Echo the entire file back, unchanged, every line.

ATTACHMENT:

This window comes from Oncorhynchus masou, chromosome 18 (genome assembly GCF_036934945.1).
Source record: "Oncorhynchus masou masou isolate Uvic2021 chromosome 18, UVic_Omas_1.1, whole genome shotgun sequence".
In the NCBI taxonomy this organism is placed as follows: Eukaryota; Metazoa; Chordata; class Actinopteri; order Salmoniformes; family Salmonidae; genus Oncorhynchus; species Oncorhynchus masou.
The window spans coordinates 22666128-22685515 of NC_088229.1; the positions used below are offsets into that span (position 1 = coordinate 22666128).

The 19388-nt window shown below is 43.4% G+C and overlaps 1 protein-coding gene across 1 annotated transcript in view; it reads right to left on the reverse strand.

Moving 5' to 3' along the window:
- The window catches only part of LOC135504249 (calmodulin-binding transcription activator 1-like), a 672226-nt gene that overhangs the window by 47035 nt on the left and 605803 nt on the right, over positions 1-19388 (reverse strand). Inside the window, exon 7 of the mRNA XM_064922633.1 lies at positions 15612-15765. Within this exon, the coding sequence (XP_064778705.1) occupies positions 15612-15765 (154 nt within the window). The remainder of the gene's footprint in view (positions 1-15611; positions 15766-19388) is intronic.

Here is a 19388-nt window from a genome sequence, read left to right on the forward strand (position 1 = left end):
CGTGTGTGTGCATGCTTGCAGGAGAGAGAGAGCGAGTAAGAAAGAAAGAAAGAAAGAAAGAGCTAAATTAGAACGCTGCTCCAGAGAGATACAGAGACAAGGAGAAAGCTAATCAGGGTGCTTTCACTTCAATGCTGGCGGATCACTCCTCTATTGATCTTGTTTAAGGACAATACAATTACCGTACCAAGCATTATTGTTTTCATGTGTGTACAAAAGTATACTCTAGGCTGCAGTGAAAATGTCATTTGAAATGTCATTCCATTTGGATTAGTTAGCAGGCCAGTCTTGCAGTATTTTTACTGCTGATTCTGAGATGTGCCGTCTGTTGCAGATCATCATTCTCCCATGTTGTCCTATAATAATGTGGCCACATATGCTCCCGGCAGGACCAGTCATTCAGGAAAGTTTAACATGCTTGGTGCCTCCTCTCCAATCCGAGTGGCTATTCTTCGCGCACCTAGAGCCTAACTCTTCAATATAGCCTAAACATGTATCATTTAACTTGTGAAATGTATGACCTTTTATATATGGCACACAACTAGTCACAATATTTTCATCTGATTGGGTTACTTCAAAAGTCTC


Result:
This window comes from Oncorhynchus masou, chromosome 18 (genome assembly GCF_036934945.1).
Source record: "Oncorhynchus masou masou isolate Uvic2021 chromosome 18, UVic_Omas_1.1, whole genome shotgun sequence".
In the NCBI taxonomy this organism is placed as follows: Eukaryota; Metazoa; Chordata; class Actinopteri; order Salmoniformes; family Salmonidae; genus Oncorhynchus; species Oncorhynchus masou.
The window spans coordinates 22666128-22685515 of NC_088229.1; the positions used below are offsets into that span (position 1 = coordinate 22666128).

The 19388-nt window shown below is 43.4% G+C and overlaps 1 protein-coding gene across 1 annotated transcript in view; it reads right to left on the reverse strand.

Moving 5' to 3' along the window:
- The window catches only part of LOC135504249 (calmodulin-binding transcription activator 1-like), a 672226-nt gene that overhangs the window by 47035 nt on the left and 605803 nt on the right, over positions 1-19388 (reverse strand). Inside the window, exon 7 of the mRNA XM_064922633.1 lies at positions 15612-15765. Within this exon, the coding sequence (XP_064778705.1) occupies positions 15612-15765 (154 nt within the window). The remainder of the gene's footprint in view (positions 1-15611; positions 15766-19388) is intronic.

Here is a 19388-nt window from a genome sequence, read left to right on the forward strand (position 1 = left end):
CGTGTGTGTGCATGCTTGCAGGAGAGAGAGAGCGAGTAAGAAAGAAAGAAAGAAAGAAAGAGCTAAATTAGAACGCTGCTCCAGAGAGATACAGAGACAAGGAGAAAGCTAATCAGGGTGCTTTCACTTCAATGCTGGCGGATCACTCCTCTATTGATCTTGTTTAAGGACAATACAATTACCGTACCAAGCATTATTGTTTTCATGTGTGTACAAAAGTATACTCTAGGCTGCAGTGAAAATGTCATTTGAAATGTCATTCCATTTGGATTAGTTAGCAGGCCAGTCTTGCAGTATTTTTACTGCTGATTCTGAGATGTGCCGTCTGTTGCAGATCATCATTCTCCCATGTTGTCCTATAATAATGTGGCCACATATGCTCCCGGCAGGACCAGTCATTCAGGAAAGTTTAACATGCTTGGTGCCTCCTCTCCAATCCGAGTGGCTATTCTTCGCGCACCTAGAGCCTAACTCTTCAATATAGCCTAAACATGTATCATTTAACTTGTGAAATGTATGACCTTTTATATATGGCACACAACTAGTCACAATATTTTCATCTGATTGGGTTACTTCAAAAGTCTC